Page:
So far, Fong says, the most effective treatments for long COVID resemble those for physical brain injuries. She starts by restoring good sleep hygiene, limiting daytime naps and screen time before bed. She also wants her patients to reduce stress: Because heavy exercise tends to be too taxing at first, she recommends yoga, meditation, or tai chi. “Mindfulness helps,” she told me. After patients are rested and have learned to relax, she helps them recover their cognitive function through steady, gradual practice. Patients might start by reading newspaper headlines and short articles. “Doing too much too fast is like trying to run a marathon without training,” she said.
At Penn, therapists also target particular cognitive deficits through regular mental exercises, aiming to stimulate growth of neurons and strengthen their interconnections in affected areas of the brain. Alexandra Merlino, a speech-language pathologist who conducts post-COVID cognitive rehab at the clinic, might ask patients with word-retrieval problems to listen to a podcast and summarize it—concisely and in concrete terms. “Pronouns are not allowed,” she told me. She encourages patients to practice in everyday life, too, by participating more in discussions with friends.
To improve memory, Merlino might have patients remember a short grocery list. Over time, her memory-impaired COVID-19 patients can go from recalling three items to six to a dozen or more, both by strengthening the memory center of their brain and by learning to compensate for their acquired deficits. “We teach them tools like association and categorization to remember items,” she said.
Because many people with long COVID are hypersensitive to external stimuli, they must also practice their recall in real-world conditions, such as the noise and bright light of a supermarket. Sunglasses or earplugs can help them reduce disruptive stimuli at first, but Merlino tries to gradually increase their exposure. “Maybe they would bring the earplugs and sunglasses,” she said, “but for a few minutes they may try to grocery shop without them and only put them on when they start to experience symptoms.”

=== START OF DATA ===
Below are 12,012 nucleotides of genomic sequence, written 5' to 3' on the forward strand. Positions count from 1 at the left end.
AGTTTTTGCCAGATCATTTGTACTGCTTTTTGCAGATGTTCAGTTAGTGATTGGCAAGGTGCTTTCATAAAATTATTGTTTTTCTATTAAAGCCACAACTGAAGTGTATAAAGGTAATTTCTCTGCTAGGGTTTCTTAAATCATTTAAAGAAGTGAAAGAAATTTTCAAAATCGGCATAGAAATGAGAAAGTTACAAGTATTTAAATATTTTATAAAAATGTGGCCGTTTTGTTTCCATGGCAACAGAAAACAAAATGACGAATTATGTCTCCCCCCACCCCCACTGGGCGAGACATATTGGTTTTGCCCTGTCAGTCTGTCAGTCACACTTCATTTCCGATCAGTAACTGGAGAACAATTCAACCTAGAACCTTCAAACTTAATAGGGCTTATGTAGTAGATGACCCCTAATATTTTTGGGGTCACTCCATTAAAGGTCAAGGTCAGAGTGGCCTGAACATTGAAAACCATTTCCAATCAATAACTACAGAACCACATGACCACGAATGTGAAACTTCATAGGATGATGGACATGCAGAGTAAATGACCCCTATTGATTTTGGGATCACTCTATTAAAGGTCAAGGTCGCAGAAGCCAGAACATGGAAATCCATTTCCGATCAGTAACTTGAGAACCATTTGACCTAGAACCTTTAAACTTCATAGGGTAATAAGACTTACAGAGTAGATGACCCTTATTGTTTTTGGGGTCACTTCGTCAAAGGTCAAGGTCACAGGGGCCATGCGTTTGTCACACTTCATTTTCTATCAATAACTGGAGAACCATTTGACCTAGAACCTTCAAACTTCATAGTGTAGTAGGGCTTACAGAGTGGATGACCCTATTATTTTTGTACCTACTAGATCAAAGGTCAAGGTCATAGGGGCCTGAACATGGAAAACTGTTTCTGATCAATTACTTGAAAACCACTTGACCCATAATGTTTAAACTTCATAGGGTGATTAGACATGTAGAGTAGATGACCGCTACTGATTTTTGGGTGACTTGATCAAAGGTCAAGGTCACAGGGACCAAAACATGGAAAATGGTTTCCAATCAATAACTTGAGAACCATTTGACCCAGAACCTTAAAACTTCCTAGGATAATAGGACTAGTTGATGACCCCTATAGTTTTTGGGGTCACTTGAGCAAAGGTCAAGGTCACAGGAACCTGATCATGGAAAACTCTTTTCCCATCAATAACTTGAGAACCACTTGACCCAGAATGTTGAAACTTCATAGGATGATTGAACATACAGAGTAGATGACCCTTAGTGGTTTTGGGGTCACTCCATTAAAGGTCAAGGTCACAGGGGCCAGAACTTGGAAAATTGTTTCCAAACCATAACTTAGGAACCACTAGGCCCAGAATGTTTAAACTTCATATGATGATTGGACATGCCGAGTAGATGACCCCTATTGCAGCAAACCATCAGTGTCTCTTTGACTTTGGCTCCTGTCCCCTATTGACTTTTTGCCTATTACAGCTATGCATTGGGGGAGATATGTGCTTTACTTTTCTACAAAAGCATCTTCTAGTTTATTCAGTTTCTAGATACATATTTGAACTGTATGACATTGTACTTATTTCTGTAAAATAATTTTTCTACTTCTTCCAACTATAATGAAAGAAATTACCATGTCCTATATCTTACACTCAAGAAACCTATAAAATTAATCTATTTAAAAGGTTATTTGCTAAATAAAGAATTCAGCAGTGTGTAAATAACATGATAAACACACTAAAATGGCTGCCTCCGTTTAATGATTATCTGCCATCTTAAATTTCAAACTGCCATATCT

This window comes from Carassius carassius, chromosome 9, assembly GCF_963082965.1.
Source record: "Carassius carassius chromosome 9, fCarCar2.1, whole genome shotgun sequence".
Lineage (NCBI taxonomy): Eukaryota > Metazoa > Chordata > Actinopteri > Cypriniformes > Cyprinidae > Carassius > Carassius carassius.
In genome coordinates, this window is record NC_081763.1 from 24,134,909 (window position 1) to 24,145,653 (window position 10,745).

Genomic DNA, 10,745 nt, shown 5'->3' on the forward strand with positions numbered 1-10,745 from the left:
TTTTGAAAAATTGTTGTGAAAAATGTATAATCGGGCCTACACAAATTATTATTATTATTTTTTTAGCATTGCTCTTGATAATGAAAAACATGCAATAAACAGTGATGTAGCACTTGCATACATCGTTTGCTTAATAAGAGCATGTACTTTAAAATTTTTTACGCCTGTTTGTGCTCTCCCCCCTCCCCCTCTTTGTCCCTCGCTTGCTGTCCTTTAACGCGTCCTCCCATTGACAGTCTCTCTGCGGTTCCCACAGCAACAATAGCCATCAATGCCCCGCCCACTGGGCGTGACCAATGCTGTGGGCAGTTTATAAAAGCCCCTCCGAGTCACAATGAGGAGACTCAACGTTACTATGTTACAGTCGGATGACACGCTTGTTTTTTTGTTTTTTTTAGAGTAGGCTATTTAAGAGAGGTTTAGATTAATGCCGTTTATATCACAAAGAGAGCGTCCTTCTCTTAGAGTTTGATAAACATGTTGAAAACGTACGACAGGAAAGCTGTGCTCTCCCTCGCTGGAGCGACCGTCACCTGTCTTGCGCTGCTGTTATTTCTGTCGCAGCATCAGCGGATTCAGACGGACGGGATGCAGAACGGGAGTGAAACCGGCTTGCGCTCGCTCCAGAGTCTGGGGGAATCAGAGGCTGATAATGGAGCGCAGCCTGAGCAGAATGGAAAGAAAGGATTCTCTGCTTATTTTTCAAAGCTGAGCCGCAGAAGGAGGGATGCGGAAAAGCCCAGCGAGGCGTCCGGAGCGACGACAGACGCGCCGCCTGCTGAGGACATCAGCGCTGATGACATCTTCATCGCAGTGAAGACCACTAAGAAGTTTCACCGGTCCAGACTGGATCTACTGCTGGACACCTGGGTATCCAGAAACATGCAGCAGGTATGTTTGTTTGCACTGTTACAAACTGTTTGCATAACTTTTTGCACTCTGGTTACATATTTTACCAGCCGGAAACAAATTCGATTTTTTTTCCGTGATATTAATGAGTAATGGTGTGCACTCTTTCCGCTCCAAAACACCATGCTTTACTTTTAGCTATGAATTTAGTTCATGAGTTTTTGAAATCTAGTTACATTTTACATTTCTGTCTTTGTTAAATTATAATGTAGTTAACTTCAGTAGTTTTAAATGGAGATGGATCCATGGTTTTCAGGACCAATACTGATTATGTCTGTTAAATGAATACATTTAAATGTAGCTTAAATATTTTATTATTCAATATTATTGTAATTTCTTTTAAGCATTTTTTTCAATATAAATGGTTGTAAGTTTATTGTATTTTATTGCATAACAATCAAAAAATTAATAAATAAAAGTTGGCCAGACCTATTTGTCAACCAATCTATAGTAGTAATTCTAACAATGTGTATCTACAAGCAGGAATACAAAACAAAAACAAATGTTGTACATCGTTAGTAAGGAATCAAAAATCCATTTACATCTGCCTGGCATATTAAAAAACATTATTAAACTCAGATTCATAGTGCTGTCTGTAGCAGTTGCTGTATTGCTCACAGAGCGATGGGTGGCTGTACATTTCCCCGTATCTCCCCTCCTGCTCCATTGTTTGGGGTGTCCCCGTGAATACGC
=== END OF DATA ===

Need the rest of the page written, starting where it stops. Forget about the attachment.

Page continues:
People can also offset their cognitive symptoms by entering appointments in reminder apps, recording important details in memory journals, and making lists of the steps required to complete a task. “Many of these people have never had memory or organization problems before,” Merlino said, “but suddenly they need to function in the here and now.”
For Debbie Gustafson, the Penn-clinic patient, therapy was staged: She needed to recover physical, emotional, and cognitive skills, in that order. Without physical and emotional reserves, addressing cognitive problems would be especially difficult. She went through a six-week “pulmonary-wellness boot camp” to strengthen breathing muscles that had been weakened by COVID-19. Group therapy led by a psychotherapist helped her realize she wasn’t alone. “One of the most important things in this process was just being heard,” she told me. Only then did she begin making simple plans—such as scheduling breakfast between 8 and 9 a.m.—in order to recover her ability to organize. Gustafson now starts each day with a detailed schedule, arranged in tiny increments so that she doesn’t tire herself. One day she might have half an hour for yard work; another day, half an hour for a walk. Reading for 10 minutes a day helps repair the part of her brain involved in memory and focus.
Merlino reports improvements for Gustafson and others at the Penn clinic. The majority of patients have noticeably improved after two months, and still more are improved after four, she told me.
At Beth Israel, most of Fong’s patients appear to be better by the six-month mark, and many have resumed their pre-COVID responsibilities. But there are caveats. Some 50- and 60-year-olds are returning to jobs before their younger peers, perhaps because the more active, stressful lives of young parents and early-career employees can be more cognitively demanding. Because of these pressures, younger people may need more time to recuperate and regain their capacities.
It’s too early to tell whether patients can recover completely. Merlino has seen a couple of patients with minor cognitive deficits apparently recover all their skills and capabilities. But once patients have recovered enough to use the clinic’s strategies at home, they are discharged, and the clinic can no longer keep track of them. “The brain takes a long time to heal, and there is a limit to what insurance companies will cover,” Merlino said. “A lot of my patients have returned to work, and their functioning has definitely improved. In some cases, it has been over a year and they are still not back to work.”